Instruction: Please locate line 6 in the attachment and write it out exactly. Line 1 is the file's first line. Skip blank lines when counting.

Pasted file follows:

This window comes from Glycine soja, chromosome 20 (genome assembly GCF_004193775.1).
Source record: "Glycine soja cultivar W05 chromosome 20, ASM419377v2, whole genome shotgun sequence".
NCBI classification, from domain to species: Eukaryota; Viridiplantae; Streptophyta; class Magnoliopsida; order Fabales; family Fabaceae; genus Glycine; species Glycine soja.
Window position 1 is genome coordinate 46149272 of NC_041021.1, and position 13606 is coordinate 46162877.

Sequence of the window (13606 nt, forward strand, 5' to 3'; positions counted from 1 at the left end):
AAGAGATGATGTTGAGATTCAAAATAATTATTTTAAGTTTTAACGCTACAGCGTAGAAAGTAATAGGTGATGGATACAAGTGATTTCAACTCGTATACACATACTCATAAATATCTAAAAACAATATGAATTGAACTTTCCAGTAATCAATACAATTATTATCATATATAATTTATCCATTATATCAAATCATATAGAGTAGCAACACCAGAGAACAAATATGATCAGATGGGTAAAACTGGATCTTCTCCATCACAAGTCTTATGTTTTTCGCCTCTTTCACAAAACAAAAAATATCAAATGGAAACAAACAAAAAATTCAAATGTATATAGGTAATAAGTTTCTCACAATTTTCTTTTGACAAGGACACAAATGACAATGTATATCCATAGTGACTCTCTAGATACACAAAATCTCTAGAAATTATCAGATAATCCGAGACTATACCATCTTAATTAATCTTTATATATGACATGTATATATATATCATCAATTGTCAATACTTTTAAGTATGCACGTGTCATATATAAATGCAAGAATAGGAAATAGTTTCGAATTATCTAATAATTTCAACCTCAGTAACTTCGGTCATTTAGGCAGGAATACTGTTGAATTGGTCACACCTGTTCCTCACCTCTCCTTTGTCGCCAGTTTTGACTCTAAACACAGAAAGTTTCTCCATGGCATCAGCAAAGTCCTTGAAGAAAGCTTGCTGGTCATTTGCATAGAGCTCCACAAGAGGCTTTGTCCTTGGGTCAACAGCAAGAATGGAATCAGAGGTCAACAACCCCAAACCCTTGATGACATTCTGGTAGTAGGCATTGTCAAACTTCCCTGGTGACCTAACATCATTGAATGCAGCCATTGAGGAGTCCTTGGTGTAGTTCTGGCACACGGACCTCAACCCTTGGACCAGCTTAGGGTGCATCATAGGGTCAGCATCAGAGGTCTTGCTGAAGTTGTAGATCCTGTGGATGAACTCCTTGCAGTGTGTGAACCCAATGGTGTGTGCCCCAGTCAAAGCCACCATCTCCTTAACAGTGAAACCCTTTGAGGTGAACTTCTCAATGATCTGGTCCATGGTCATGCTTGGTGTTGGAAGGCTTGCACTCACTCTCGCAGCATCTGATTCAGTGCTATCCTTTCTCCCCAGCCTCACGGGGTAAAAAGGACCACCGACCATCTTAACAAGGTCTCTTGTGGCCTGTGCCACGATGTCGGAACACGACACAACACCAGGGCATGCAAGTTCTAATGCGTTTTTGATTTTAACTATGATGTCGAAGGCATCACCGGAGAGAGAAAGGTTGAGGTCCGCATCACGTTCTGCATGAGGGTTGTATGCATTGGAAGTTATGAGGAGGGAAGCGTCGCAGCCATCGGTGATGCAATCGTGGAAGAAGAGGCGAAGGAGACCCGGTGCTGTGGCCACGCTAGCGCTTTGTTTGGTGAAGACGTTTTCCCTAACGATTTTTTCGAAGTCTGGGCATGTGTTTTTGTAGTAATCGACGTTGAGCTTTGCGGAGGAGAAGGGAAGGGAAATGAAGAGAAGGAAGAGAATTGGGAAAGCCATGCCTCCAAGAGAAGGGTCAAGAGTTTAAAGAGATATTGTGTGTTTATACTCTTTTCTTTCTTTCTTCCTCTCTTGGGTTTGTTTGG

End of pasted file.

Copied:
AAGAGATGATGTTGAGATTCAAAATAATTATTTTAAGTTTTAACGCTACAGCGTAGAAAGTAATAGGTGATGGATACAAGTGATTTCAACTCGTATACACATACTCATAAATATCTAAAAACAATATGAATTGAACTTTCCAGTAATCAATACAATTATTATCATATATAATTTATCCATTATATCAAATCATATAGAGTAGCAACACCAGAGAACAAATATGATCAGATGGGTAAAACTGGATCTTCTCCATCACAAGTCTTATGTTTTTCGCCTCTTTCACAAAACAAAAAATATCAAATGGAAACAAACAAAAAATTCAAATGTATATAGGTAATAAGTTTCTCACAATTTTCTTTTGACAAGGACACAAATGACAATGTATATCCATAGTGACTCTCTAGATACACAAAATCTCTAGAAATTATCAGATAATCCGAGACTATACCATCTTAATTAATCTTTATATATGACATGTATATATATATCATCAATTGTCAATACTTTTAAGTATGCACGTGTCATATATAAATGCAAGAATAGGAAATAGTTTCGAATTATCTAATAATTTCAACCTCAGTAACTTCGGTCATTTAGGCAGGAATACTGTTGAATTGGTCACACCTGTTCCTCACCTCTCCTTTGTCGCCAGTTTTGACTCTAAACACAGAAAGTTTCTCCATGGCATCAGCAAAGTCCTTGAAGAAAGCTTGCTGGTCATTTGCATAGAGCTCCACAAGAGGCTTTGTCCTTGGGTCAACAGCAAGAATGGAATCAGAGGTCAACAACCCCAAACCCTTGATGACATTCTGGTAGTAGGCATTGTCAAACTTCCCTGGTGACCTAACATCATTGAATGCAGCCATTGAGGAGTCCTTGGTGTAGTTCTGGCACACGGACCTCAACCCTTGGACCAGCTTAGGGTGCATCATAGGGTCAGCATCAGAGGTCTTGCTGAAGTTGTAGATCCTGTGGATGAACTCCTTGCAGTGTGTGAACCCAATGGTGTGTGCCCCAGTCAAAGCCACCATCTCCTTAACAGTGAAACCCTTTGAGGTGAACTTCTCAATGATCTGGTCCATGGTCATGCTTGGTGTTGGAAGGCTTGCACTCACTCTCGCAGCATCTGATTCAGTGCTATCCTTTCTCCCCAGCCTCACGGGGTAAAAAGGACCACCGACCATCTTAACAAGGTCTCTTGTGGCCTGTGCCACGATGTCGGAACACGACACAACACCAGGGCATGCAAGTTCTAATGCGTTTTTGATTTTAACTATGATGTCGAAGGCATCACCGGAGAGAGAAAGGTTGAGGTCCGCATCACGTTCTGCATGAGGGTTGTATGCATTGGAAGTTATGAGGAGGGAAGCGTCGCAGCCATCGGTGATGCAATCGTGGAAGAAGAGGCGAAGGAGACCCGGTGCTGTGGCCACGCTAGCGCTTTGTTTGGTGAAGACGTTTTCCCTAACGATTTTTTCGAAGTCTGGGCATGTGTTTTTGTAGTAATCGACGTTGAGCTTTGCGGAGGAGAAGGGAAGGGAAATGAAGAGAAGGAAGAGAATTGGGAAAGCCATGCCTCCAAGAGAAGGGTCAAGAGTTTAAAGAGATATTGTGTGTTTATACTCTTTTCTTTCTTTCTTCCTCTCTTGGGTTTGTTTGG